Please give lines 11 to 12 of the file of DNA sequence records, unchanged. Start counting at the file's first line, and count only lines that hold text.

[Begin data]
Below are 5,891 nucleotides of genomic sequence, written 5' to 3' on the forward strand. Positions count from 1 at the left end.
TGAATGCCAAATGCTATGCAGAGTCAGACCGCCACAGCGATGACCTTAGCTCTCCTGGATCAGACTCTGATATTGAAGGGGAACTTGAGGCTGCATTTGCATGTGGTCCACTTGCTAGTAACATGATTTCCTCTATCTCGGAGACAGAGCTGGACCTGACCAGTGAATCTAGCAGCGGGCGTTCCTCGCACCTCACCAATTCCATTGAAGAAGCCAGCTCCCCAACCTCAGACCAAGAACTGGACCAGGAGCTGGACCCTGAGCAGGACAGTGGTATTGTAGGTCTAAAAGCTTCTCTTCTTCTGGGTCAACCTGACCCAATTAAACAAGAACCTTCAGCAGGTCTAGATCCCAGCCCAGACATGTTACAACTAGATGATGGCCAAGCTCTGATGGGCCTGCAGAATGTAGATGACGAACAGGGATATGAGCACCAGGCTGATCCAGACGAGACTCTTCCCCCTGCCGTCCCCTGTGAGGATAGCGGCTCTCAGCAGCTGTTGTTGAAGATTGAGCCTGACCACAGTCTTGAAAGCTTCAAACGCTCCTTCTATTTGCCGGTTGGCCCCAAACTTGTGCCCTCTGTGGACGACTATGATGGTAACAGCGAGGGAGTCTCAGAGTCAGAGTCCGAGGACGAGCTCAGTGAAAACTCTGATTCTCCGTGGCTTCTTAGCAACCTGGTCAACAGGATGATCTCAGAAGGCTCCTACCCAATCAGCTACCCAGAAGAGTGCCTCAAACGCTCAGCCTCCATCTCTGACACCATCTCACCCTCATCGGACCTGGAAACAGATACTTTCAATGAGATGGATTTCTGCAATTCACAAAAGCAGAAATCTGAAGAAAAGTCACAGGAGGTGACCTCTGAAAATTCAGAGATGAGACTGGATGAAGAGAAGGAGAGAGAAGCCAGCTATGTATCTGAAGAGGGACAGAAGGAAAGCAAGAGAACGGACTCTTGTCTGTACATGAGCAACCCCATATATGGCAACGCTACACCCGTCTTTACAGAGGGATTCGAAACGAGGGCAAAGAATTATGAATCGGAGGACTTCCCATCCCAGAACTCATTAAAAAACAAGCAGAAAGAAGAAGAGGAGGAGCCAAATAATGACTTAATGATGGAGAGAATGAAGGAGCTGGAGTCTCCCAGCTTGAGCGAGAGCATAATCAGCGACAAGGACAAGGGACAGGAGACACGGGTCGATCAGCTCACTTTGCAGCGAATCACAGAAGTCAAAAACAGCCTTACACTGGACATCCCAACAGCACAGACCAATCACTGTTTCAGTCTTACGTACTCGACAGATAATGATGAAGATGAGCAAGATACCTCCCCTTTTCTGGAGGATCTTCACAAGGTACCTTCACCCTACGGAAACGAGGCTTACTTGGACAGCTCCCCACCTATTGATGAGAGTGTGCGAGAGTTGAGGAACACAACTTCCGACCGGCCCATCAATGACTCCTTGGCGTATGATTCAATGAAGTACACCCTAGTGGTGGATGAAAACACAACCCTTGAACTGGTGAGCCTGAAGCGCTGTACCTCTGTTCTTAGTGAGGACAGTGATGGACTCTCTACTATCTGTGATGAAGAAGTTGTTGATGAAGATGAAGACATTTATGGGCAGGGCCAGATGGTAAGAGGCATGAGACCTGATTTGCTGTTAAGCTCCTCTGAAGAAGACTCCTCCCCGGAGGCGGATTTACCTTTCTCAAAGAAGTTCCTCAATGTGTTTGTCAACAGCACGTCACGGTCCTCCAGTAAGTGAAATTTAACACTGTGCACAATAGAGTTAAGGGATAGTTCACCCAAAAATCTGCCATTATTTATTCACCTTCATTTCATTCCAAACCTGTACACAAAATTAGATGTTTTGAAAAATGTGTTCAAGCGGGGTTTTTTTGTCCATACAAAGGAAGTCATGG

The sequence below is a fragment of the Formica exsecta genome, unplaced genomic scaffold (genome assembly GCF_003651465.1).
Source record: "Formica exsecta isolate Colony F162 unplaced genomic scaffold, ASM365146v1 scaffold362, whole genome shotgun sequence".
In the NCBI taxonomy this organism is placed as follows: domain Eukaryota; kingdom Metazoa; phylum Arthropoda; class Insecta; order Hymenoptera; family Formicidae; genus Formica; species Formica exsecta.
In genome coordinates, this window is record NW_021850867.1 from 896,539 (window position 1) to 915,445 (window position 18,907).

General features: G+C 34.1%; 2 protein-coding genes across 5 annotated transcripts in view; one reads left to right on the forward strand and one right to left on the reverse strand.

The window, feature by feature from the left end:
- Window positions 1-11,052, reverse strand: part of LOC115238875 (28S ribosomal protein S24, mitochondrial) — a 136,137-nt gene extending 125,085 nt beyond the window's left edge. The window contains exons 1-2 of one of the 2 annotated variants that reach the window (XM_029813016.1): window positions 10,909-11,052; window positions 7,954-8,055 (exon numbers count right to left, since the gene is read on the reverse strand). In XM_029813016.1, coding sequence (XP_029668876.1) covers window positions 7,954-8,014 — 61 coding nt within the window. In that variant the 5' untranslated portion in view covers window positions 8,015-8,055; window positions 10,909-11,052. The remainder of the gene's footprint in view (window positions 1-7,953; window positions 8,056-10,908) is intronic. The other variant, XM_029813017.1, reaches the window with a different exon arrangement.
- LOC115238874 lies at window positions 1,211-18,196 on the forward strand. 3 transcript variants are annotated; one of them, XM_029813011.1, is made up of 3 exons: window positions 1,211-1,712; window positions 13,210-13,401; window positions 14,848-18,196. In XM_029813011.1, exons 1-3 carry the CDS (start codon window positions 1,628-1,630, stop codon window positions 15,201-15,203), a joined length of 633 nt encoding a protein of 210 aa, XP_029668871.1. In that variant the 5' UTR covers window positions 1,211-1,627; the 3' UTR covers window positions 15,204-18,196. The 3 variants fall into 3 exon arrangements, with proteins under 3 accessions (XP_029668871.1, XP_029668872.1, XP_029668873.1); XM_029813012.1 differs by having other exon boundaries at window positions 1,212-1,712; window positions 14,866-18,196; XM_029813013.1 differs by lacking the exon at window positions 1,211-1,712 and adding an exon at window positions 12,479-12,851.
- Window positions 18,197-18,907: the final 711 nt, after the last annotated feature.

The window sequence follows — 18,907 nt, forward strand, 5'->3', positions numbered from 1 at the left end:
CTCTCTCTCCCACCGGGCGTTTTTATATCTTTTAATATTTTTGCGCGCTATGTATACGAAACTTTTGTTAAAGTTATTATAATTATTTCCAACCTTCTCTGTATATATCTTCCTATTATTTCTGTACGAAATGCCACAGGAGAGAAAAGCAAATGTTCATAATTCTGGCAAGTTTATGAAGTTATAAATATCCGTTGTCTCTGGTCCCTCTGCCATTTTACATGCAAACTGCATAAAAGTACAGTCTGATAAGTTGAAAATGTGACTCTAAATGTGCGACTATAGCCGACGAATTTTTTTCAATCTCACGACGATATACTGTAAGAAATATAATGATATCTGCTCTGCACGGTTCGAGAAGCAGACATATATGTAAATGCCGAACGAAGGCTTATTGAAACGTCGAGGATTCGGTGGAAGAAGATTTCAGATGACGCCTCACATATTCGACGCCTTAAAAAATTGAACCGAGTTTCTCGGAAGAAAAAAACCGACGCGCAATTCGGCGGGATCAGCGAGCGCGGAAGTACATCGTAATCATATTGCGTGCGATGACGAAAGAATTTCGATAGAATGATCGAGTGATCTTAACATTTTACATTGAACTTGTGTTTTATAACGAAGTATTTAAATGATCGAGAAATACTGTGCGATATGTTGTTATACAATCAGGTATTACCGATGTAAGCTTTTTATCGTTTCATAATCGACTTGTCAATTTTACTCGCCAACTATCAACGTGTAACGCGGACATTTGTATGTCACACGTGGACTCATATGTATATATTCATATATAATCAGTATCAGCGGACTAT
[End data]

- Window positions 18,197-18,907: the final 711 nt, after the last annotated feature.

The window sequence follows — 18,907 nt, forward strand, 5'->3', positions numbered from 1 at the left end: